Trends in intangible assets
Investments in industrialised countries tend to be shifting away from traditional areas of physical assets towards more intangible/knowledge based capital.
Trends of investment in intangibles have been stable, even during the recent economic crisis
Intangibles are found to be vital for productivity and economic growth – in the EU-15 the contribution of total intangible assets to output growth is between one and three times as high as the contribution from tangible assets.
The stock market values the social-networking company [Facebook] at nearly $320 billion. As of Dec. 31, its assets minus liabilities totaled $44.2 billion. The difference between the two could serve as a proxy for the value of Facebook’s vast troves of user data, the algorithms it creates to mine that data and its brand.
For example, employee training looks like a cost in the short-term, but if it leads to process quality improvements, which in turn improves customer satisfaction, you’re eventually going to see the needle move on revenues, market shares and elsewhere.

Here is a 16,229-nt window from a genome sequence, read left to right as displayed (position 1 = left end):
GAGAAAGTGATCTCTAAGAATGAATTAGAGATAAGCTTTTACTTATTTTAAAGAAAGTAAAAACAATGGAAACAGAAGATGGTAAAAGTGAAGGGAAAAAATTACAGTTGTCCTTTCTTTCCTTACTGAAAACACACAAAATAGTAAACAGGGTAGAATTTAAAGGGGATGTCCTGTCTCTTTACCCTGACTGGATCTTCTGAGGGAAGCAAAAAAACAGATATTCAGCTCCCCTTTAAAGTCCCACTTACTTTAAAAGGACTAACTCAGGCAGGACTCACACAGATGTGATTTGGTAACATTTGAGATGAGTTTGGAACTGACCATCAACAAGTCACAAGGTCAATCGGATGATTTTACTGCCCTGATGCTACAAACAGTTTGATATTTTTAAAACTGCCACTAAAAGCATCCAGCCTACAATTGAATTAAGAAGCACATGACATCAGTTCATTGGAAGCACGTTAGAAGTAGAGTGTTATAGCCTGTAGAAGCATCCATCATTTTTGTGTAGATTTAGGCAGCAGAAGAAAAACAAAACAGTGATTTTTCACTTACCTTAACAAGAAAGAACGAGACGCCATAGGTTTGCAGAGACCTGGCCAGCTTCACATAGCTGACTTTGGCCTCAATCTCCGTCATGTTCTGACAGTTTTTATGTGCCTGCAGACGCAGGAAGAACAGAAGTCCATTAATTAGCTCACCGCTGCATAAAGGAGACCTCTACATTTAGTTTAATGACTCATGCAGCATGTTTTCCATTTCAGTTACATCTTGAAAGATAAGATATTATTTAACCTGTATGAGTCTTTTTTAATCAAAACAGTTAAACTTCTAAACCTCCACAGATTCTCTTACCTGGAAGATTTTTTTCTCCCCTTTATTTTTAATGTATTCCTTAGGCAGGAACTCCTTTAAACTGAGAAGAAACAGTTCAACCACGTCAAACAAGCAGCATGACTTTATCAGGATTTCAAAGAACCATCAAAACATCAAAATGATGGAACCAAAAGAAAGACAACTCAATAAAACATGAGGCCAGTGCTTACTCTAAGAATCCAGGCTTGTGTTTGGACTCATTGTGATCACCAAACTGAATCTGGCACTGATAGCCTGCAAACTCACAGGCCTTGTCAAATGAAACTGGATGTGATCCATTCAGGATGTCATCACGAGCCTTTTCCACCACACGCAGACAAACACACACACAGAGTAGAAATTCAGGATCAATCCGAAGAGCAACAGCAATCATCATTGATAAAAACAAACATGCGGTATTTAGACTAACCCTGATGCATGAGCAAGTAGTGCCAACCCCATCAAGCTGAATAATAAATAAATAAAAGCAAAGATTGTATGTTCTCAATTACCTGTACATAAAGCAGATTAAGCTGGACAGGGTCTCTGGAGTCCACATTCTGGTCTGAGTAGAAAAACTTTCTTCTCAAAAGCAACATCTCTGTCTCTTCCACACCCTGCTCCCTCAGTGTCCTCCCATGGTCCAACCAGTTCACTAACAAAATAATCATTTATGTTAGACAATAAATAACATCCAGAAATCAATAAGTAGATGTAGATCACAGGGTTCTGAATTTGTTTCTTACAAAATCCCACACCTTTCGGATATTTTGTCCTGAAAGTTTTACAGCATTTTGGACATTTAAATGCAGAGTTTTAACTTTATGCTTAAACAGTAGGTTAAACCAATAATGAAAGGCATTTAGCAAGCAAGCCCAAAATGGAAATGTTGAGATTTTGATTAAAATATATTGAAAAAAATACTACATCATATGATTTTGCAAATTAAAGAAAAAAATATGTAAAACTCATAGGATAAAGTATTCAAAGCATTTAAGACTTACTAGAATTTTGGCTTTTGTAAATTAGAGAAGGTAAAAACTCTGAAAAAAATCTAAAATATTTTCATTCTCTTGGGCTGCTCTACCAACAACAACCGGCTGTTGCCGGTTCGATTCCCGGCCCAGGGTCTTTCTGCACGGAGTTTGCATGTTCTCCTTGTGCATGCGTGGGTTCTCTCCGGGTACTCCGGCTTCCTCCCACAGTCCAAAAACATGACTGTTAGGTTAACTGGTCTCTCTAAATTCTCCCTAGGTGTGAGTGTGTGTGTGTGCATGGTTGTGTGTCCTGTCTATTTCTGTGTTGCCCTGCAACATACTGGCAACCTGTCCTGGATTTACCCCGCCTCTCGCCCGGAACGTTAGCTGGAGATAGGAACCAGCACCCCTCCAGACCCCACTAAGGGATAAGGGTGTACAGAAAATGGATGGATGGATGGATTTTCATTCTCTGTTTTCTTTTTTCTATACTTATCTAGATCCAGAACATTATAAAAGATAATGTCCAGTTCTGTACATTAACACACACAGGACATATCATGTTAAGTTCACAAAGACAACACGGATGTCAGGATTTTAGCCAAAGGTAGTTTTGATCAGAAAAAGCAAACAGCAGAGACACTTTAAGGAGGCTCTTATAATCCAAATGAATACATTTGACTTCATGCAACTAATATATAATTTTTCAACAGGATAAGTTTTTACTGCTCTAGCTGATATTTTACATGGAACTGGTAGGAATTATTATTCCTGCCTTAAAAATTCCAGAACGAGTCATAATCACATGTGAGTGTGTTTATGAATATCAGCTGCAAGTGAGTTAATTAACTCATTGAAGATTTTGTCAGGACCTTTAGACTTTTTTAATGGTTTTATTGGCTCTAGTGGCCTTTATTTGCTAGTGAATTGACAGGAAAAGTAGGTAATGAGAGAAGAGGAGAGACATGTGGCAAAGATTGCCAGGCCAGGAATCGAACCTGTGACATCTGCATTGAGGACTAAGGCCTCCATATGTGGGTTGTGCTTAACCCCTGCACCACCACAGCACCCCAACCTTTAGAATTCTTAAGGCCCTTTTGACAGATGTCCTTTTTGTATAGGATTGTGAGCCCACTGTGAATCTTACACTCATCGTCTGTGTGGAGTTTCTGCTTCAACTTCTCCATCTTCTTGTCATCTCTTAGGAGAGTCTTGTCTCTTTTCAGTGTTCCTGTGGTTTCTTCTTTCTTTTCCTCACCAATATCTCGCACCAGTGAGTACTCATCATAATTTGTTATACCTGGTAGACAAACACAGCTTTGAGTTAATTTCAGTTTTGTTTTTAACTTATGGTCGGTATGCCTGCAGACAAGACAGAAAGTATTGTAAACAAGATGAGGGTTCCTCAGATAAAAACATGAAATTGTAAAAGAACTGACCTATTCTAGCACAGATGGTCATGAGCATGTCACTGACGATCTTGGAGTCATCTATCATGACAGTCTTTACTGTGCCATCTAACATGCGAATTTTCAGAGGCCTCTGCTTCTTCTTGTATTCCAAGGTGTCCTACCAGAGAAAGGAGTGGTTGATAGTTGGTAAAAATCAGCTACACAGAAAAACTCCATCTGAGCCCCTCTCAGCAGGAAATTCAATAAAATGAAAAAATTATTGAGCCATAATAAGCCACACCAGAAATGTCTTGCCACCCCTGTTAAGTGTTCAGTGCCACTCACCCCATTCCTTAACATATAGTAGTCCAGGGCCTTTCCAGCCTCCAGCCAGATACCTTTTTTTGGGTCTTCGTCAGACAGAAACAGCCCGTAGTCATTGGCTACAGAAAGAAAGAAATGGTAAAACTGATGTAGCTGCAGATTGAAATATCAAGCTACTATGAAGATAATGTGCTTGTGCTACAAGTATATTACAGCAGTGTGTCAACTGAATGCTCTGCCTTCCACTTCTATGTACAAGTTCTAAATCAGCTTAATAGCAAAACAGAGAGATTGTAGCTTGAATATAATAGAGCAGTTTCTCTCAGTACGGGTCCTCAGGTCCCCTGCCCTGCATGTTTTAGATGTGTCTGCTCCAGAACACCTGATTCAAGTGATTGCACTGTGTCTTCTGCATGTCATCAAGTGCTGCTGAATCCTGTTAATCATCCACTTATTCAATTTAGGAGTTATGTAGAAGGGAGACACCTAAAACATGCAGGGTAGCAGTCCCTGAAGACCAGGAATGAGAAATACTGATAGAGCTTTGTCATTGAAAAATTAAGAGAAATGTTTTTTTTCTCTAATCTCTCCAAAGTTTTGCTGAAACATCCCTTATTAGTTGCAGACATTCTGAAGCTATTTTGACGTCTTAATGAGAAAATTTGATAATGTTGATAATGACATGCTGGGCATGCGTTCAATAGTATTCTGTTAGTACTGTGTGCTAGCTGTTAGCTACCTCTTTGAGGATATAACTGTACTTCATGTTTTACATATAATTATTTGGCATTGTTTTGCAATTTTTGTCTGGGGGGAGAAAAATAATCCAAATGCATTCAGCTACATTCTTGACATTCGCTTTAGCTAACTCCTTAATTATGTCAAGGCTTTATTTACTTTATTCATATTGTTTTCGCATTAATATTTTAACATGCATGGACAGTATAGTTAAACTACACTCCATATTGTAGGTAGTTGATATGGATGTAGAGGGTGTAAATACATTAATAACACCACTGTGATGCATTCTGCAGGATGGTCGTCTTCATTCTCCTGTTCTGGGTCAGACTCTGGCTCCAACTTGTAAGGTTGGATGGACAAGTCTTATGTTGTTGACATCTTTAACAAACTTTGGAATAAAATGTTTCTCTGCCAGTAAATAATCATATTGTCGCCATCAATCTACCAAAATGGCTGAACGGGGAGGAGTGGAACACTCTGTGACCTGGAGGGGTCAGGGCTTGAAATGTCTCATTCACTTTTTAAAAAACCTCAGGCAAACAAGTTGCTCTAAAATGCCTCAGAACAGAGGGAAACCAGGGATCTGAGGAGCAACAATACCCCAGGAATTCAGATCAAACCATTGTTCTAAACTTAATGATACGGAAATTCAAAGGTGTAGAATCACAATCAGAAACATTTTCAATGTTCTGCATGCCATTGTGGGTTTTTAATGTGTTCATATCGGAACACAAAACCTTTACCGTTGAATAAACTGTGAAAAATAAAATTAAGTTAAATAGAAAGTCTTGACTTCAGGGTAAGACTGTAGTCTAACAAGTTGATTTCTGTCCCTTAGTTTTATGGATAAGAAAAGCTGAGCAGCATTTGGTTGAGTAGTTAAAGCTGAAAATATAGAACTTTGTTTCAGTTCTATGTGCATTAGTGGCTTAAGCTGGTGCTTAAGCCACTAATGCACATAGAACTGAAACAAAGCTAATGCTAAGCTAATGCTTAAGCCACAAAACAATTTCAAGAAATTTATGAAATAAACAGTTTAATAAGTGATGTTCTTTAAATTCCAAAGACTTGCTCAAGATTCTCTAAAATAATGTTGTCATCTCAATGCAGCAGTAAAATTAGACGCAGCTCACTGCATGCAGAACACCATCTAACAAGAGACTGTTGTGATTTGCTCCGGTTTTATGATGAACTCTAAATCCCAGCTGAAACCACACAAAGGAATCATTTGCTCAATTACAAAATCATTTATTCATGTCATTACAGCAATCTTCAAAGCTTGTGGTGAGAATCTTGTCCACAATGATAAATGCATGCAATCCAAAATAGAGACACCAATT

The problem is clear: although the evidence suggests that intangible assets are hugely valuable to organisations, it is hard to directly measure this value, especially when offset against measurable costs that are tracked in traditional financial reporting.
This means that many organisations remain completely unaware of the value of their intangibles, leading in turn to sub-par business strategies and a failure to invest in assets with huge value potentials.
An accounting paradigm shift
A new approach to intangible asset valuation
Accountancy is a toolkit. It should allow organisations to understand, steward, and compare the value of their property, or assets. If, as research suggests, less than 20% of organisation’s value today is found in tangible assets, then accounting that focuses only on tangibles fails entirely at its purpose.